Yoga Teacher Training on St. Thomas!

Robin Buck of Jane’s House returns to St. Thomas to offer a three part yoga teacher training in the Dynamic Yoga Method

This training is not only appropriate for those who wish to become yoga teachers, but rather, is an opportunity for any practicing yogi or yogini to deepen his or her yoga practice and to delve deeper into the inquiry into the nature of self, its relationships with the totality of being, and surrender.


The 200-Hour Yoga Teacher Training will be provided over the course of four modules, with final testing upon the conclusion of the final module.  Each attendee will also receive a beautifully produced 200+ page training manual containing illustrations and professionally photographed Asanas.

Module #1 April 22-28
Module #2 July 8-13
Module #3 September 23-28
Module #4 December 2-8 (includes test-out)

Each module will take place Monday through Saturday, 8am-5pm, for a total of 40 hours.  (These dates may be adjusted depending on whether the minimum number of students is obtained. We will confirm these
dates as soon as possible).


Successful participation in all training modules, passing a comprehensive final exam, and an assessment by the teacher training instructors that the trainee is able to competently and compassionately a basic yoga class will result in a 200-Hour certification by the National Yoga Alliance.


•    Space is limited to 10 participants.

•    Payment and a signed agreement are required to reserve your space.

•    Payment options

Option 1: 
One payment of $3,000

Option 2:    
Two payments of $1575 (for a total of $3150); First payment to reserve your spot in program and second payment due by the end of second module.

Option 3:     
Three payments of $1100 (for a total of $3300); First payment to reserve your spot in program, second payment due by the end of second module, and third payment due by the end of the third module.

*Please contact Jennie Alvarez at (340) 643-7758 or Laura Nagi at (808) 728-2800 to register.


For the last decade, Jane’s House has had the privilege of developing teachers who are seen as the most competent of teachers in their markets  and have evolved a program over the course of that time that is equaled by none: there is a difference between training someone to be a teacher, and training someone to be an instructor. To be a teacher of Yoga is to be an example of the process of personal transformation, and a carrier of the ancient wisdom of self-inquiry, compassion and devotion: Jane’s House trains teachers.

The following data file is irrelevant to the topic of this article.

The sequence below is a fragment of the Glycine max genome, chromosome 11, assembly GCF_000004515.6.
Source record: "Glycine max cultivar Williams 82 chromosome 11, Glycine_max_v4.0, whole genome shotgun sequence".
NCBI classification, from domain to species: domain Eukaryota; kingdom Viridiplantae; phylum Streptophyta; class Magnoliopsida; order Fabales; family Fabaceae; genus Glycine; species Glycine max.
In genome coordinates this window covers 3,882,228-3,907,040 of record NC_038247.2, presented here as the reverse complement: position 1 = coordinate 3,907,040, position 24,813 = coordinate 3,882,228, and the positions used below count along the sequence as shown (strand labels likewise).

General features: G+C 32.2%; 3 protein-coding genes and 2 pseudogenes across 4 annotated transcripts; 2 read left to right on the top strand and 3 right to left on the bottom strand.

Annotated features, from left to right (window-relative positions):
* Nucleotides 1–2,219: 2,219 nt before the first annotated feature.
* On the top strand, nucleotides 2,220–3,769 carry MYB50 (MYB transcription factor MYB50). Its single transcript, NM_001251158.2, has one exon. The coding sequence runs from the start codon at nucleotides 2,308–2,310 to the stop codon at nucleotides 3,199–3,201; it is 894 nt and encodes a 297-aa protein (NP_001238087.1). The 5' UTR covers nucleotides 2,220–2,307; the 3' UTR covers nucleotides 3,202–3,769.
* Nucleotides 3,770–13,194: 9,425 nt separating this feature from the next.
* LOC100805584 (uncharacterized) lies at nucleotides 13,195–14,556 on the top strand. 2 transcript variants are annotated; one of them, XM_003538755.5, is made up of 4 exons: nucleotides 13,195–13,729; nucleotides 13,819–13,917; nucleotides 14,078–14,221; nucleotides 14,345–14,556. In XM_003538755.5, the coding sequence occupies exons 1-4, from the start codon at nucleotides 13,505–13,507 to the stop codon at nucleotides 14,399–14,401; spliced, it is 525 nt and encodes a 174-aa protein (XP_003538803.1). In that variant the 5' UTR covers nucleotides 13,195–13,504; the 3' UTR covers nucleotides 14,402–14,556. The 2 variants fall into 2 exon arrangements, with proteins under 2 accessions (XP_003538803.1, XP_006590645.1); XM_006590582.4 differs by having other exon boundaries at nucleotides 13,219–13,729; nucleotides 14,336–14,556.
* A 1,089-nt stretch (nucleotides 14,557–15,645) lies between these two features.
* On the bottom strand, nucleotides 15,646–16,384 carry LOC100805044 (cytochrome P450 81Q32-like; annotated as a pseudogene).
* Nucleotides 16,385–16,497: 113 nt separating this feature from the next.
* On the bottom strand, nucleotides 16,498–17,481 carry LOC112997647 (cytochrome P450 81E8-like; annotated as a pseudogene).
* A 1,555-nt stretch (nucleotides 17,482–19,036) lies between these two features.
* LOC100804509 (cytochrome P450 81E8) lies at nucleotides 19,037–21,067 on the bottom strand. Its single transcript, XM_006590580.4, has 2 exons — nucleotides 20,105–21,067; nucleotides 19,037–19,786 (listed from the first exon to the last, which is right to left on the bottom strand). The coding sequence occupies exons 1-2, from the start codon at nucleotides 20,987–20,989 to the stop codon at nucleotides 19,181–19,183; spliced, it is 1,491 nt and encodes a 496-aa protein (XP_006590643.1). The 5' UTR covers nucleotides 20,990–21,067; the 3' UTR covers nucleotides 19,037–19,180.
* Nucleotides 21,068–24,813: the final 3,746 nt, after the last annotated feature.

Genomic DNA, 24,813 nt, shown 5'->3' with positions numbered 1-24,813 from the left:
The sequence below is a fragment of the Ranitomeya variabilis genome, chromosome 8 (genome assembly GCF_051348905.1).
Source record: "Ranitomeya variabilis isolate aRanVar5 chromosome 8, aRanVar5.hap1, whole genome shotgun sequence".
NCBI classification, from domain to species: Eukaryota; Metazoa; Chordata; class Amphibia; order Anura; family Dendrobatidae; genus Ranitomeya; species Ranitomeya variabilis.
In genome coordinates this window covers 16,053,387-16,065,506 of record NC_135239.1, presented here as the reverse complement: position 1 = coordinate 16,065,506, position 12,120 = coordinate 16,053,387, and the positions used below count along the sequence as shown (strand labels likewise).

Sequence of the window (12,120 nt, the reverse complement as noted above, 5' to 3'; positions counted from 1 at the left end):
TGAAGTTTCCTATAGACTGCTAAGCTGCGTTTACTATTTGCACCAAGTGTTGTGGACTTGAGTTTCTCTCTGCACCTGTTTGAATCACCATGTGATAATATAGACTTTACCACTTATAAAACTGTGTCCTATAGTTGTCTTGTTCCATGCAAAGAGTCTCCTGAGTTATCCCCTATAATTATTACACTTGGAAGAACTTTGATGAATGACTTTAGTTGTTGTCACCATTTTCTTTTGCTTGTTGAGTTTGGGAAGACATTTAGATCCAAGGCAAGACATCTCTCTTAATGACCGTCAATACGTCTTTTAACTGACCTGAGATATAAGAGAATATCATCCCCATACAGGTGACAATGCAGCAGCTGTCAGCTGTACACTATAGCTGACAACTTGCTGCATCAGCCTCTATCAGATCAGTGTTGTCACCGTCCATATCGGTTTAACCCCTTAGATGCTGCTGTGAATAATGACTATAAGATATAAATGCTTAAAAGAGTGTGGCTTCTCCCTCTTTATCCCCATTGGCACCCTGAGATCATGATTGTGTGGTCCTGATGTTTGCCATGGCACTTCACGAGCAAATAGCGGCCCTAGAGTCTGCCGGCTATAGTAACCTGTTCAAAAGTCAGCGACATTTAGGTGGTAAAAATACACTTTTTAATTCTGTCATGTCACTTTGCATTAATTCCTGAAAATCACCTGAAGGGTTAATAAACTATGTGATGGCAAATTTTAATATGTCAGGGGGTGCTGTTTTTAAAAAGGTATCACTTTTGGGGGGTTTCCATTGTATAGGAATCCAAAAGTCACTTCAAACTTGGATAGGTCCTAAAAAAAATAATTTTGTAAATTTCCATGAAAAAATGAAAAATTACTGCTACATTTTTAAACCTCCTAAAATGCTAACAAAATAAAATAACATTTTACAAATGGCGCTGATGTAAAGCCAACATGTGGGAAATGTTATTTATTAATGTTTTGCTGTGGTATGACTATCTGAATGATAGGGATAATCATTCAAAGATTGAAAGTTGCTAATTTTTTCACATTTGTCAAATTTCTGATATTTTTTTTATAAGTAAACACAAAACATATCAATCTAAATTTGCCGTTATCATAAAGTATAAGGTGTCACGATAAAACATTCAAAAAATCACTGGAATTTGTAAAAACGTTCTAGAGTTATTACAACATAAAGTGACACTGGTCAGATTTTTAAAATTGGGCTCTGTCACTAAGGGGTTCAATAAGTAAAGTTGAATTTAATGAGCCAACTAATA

Much of the technical curriculum is derived from the work of Godfrey Devereux. Mr. Devereux teaches something called the Dynamic Yoga Method. The Dynamic Yoga Method is not to be understood as a new “style” of Hatha yoga. It is essentially a way to organize and experience the actions one takes within practice, a basic set of principles that can be taught to students in the beginning of their training to give them a way to gain autonomy in their investigation of Yoga. Within the realm of technique, trainees are taught to organize the many possible actions that the body can take within the rubric of three main areas: expanding actions (broadening actions), extending actions (lengthening actions), and spiraling actions (the basic medial and lateral rotations of the major joints).

The training is structured around several key elements:

•    Technical training: in asana, meditation, and pranayama.

•    Teaching skills: how to language and teach actions rather than guiding a class via practicing together; sequencing classes based on a deep understanding of the techniques and postures as actions rather than forms; hands-on adjustments, holding the space, and adapting to the needs of students spontaneously.

•    History and philosophy: The Yoga Sutra of Patanjali, the Baghavad Gita, and the Gospels.

•    Anatomy and physiology: Joint mechanics, the reflexes, and the respiratory system as applied to the actions of practice.

•    The psychology of teaching: The training curriculum takes advantage of adult learning methods and places tremendous focus on character development. Yoga is a transformational practice and as such
requires teachers who can anticipate situations in which boundary or ethical issues may arise. Other topics of interest include, but are not limited to: Pregnancy and other special populations.

See  for more information on Godfrey Devereux and the Dynamic Yoga Method.